A Whole New Life by Reynolds Price

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Reynolds Price has long been one of America's most acclaimed and accomplished men of letters -- the author of novels, stories, poems, essays, plays, and a memoir. In A Whole New Life, however, he steps from behind that roster of achievements to present us with a more personal story, a narrative as intimate and compelling as any work of the imagination.

In 1984, a large cancer was discovered in his spinal cord ("The tumor was pencil-thick and gray-colored, ten inches long from my neck-hair downward"). Here, for the first time, Price recounts without self-pity what became a long struggle to withstand and recover from this appalling, if all too common, affliction (one American in three will experience some from of cancer). He charts the first puzzling symptoms; the urgent surgery that fails to remove the growth and the radiation that temporarily arrests it (but hurries his loss of control of his lower body); the occasionally comic trials of rehab; the steady rise of severe pain and reliance on drugs; two further radical surgeries; the sustaining force of a certain religious vision; an eventual discovery of help from biofeedback and hypnosis; and the miraculous return of his powers as a writer in a new, active life.

Beyond the particulars of pain and mortal illness, larger concerns surface here -- a determination to get on with the human interaction that is so much a part of this writer's much-loved work, the gratitude he feels toward kin and friends and some (though by no means all) doctors, the return to his prolific work, and the "now appalling, now astonishing grace of God."

A Whole New Life offers more than the portrait of one brave person in tribulation; it offers honest insight, realistic encouragement and inspiration to others who suffer the bafflement of catastrophic illness or who know someone who does or will.

About Reynolds Price

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Reynolds Price (1933-2011) was born in Macon, North Carolina. Educated at Duke University and, as a Rhodes Scholar, at Merton College, Oxford University, he taught at Duke beginning in 1958 and was the James B. Duke Professor of English at the time of his death. Price is a member of both the American Academy of Arts and Letters and the American Academy of Arts and Sciences, and his work has been translated into seventeen languages.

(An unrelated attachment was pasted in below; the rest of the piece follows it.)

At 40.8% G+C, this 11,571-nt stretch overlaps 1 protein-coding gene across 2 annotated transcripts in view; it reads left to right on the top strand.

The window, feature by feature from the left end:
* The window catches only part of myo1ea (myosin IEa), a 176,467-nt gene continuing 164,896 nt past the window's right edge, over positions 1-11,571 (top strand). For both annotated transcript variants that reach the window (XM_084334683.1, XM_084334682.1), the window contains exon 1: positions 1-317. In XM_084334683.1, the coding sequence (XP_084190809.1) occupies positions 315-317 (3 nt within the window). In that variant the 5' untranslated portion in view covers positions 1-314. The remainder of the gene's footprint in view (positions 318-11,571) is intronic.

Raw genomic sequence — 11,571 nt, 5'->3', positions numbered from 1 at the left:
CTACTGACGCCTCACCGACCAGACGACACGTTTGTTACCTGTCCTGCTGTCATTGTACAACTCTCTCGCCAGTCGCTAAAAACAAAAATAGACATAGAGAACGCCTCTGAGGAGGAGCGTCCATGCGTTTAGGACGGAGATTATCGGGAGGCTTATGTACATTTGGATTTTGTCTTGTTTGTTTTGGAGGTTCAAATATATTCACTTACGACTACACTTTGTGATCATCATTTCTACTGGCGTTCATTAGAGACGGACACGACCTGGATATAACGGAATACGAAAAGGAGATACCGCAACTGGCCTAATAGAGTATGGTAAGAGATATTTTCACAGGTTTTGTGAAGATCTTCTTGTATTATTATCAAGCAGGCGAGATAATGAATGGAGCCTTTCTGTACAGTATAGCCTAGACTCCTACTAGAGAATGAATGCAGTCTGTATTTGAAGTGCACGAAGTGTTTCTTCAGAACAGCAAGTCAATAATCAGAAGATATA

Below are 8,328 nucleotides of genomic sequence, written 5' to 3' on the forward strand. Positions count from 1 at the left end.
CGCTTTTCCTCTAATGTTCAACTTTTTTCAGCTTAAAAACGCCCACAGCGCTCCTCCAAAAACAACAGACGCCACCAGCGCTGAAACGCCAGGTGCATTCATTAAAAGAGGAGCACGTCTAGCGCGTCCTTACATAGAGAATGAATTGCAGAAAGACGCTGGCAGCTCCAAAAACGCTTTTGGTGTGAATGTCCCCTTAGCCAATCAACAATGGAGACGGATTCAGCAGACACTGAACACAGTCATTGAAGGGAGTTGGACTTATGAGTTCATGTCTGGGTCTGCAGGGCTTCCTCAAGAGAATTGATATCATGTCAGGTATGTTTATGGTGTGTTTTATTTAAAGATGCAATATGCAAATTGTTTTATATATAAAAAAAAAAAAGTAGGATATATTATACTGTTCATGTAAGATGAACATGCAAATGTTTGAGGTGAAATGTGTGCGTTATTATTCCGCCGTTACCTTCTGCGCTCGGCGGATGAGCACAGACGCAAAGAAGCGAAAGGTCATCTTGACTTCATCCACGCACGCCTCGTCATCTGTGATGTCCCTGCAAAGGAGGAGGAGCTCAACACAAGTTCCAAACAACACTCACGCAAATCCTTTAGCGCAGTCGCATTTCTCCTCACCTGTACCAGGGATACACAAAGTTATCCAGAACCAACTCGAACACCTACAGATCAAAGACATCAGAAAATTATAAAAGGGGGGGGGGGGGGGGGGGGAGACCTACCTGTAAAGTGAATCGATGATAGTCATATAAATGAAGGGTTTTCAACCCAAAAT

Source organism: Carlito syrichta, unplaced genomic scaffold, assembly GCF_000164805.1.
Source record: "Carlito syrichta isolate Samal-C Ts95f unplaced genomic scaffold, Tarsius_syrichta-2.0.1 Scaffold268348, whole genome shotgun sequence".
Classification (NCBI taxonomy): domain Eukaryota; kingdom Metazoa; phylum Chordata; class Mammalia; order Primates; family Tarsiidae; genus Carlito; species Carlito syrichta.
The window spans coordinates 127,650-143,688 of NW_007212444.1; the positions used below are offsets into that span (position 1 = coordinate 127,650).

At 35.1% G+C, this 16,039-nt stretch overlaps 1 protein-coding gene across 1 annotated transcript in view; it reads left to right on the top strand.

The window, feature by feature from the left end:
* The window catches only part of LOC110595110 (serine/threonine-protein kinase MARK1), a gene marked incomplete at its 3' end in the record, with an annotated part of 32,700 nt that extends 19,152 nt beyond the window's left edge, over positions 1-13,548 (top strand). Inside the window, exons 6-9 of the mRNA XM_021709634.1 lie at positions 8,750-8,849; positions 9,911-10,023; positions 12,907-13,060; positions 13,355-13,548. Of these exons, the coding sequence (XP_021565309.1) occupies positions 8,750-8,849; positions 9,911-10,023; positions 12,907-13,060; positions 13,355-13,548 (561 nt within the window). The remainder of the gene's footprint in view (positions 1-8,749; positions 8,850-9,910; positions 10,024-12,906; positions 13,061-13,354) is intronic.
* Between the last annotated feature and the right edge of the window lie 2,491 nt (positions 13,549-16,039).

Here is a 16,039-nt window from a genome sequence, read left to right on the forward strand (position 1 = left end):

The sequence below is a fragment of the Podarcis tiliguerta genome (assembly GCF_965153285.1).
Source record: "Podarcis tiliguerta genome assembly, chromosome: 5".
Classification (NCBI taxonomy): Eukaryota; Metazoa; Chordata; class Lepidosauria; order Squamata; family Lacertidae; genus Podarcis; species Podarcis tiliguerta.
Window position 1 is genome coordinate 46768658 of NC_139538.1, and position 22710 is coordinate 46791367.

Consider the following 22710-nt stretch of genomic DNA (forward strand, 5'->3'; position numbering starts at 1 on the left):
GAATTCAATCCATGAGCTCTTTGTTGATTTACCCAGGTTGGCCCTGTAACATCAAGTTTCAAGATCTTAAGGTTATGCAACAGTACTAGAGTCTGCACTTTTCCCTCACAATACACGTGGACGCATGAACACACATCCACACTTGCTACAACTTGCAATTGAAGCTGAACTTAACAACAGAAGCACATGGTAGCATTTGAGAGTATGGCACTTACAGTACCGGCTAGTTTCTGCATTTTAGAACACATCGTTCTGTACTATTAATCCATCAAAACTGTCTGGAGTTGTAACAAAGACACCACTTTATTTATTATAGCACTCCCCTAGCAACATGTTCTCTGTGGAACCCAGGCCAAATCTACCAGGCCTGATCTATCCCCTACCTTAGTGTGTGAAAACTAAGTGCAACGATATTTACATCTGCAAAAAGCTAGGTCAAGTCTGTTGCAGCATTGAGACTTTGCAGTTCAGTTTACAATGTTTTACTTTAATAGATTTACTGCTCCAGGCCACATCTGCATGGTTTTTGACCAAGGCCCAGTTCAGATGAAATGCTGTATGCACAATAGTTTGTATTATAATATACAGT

Published April 10, 2000 by Scribner. 231 pages
Genres: Biographies & Memoirs, Education & Reference, Literature & Fiction, Health, Fitness & Dieting, Self Help, Business & Economics. Non-fiction

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A particularly moving segment in its honesty and courage (although Price might very well deny the latter) is his struggle through rehab, ``a marooned island of damaged men and women intent on bringing ourselves to a state of repair that would let us visit the mainland again.'' Throughout, Price m...

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Publishers Weekly

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Having been forced out of Apple in 1985, Jobs sought in vain to recover his ``boy wonder'' dominance in the ultra-competitive computer world through lavish spending on his new company, setting the tone early by paying a designer $100,000 to devise the name ``NeXT.'' With no market profiles clearl...

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Publishers Weekly

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In 1987, he began treatment with hypnotist Patrick Logue of Duke University's psychiatric department with remarkable results: ``I instantly knew I was free in a way I'd never felt before in my life, surely not for a moment of the past three years.'' Price learned from Logue to manage his pain wit...

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Spirituality & Practice

In his novels, Reynolds Price has always been very adept at charting the emotional depths and noting the times when his characters must choose to ally themselves with life or with death.

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